The fireworks from the January 3 County Board kick-off meeting were generated by the partisan efforts of the three lowest vote-getters on the Board during the Vice Chairman election. The remainder of the meeting went to script, except for the little noticed move to make it harder for Arlingtonians to request a public hearing on an agenda item.
As with every year, each Board member also made remarks outlining their thoughts for the upcoming year. You can find links to all five here. And the speeches could be summed up like this: “We have a tough job, but take heart, we’re doing it pretty well.”
While re-reading the rather predictable speeches, I began to ask: what would a majority of Board members say in their speeches if they were being completely honest with the people?
“Projecting the future is hard.”
Just ask the local meteorologist. Or ask the county staff which never gets the revenue projections right (the underestimates fuel the annual year-end spending spree). Or you can ask the School Board who for years operated under the projections that school enrollment before having to pivot and face rising projections. The truth is enrollment was almost certainly never going to get as low, and may not get as high, as projected.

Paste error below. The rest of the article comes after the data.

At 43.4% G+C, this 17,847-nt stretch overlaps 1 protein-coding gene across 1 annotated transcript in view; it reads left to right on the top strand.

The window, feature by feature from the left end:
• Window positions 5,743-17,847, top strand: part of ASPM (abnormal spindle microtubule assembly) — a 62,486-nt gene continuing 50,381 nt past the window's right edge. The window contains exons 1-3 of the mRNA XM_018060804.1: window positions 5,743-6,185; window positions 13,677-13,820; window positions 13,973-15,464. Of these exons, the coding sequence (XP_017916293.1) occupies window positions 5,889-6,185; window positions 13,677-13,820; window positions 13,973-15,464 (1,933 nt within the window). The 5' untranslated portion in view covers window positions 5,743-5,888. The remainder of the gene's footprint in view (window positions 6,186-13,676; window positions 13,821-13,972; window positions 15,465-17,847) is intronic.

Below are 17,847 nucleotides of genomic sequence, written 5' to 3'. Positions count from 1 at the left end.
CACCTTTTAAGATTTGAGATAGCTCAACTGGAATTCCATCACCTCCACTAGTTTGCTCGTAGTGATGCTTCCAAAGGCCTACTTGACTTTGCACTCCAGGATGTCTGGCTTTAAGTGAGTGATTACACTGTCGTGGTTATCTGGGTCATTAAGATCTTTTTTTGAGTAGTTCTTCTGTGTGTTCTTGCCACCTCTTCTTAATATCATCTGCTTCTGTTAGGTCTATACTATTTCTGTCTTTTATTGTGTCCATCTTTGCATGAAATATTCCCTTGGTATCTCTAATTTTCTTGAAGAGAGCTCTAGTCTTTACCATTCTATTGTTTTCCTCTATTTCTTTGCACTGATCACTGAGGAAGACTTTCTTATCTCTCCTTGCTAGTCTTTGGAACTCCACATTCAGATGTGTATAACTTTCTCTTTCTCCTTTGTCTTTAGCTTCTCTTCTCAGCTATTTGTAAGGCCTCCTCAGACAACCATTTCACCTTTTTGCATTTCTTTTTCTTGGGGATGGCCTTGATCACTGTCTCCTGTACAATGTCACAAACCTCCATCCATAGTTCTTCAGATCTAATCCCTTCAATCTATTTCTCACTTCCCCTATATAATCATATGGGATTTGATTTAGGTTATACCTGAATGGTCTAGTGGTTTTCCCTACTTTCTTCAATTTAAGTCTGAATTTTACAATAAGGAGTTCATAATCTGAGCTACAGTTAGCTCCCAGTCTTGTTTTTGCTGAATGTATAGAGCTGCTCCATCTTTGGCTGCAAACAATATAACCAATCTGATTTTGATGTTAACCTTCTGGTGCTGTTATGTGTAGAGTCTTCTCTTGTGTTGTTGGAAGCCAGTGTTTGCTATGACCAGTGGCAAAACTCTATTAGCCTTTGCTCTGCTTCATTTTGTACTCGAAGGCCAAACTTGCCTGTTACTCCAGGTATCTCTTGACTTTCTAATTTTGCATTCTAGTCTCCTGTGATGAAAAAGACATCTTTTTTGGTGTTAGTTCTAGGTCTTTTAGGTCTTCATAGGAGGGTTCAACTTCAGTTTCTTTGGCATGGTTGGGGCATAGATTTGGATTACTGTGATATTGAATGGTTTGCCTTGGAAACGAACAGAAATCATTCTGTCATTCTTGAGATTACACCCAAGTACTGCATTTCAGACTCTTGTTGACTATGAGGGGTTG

The bottom line: the Board should let projections inform decisions, but they should never be the only thing that informs the decisions.
“We cannot exactly account for how every dollar of the County’s budget is spent.”
John Vihstadt has asked county staff for a detailed accounting of payments to all of the county’s consultants and contractors. So far, it sounds like staff is balking at putting a spreadsheet together for him.
“But we sure enjoy spending as much as we can get away with.”
Every year the Board points to budget shortfalls but still manages to increase spending, increase revenue and spend all of the hefty year-end surplus. And they come up with shiny object projects like a Georgetown gondola as new priorities while Metro continues to flounder.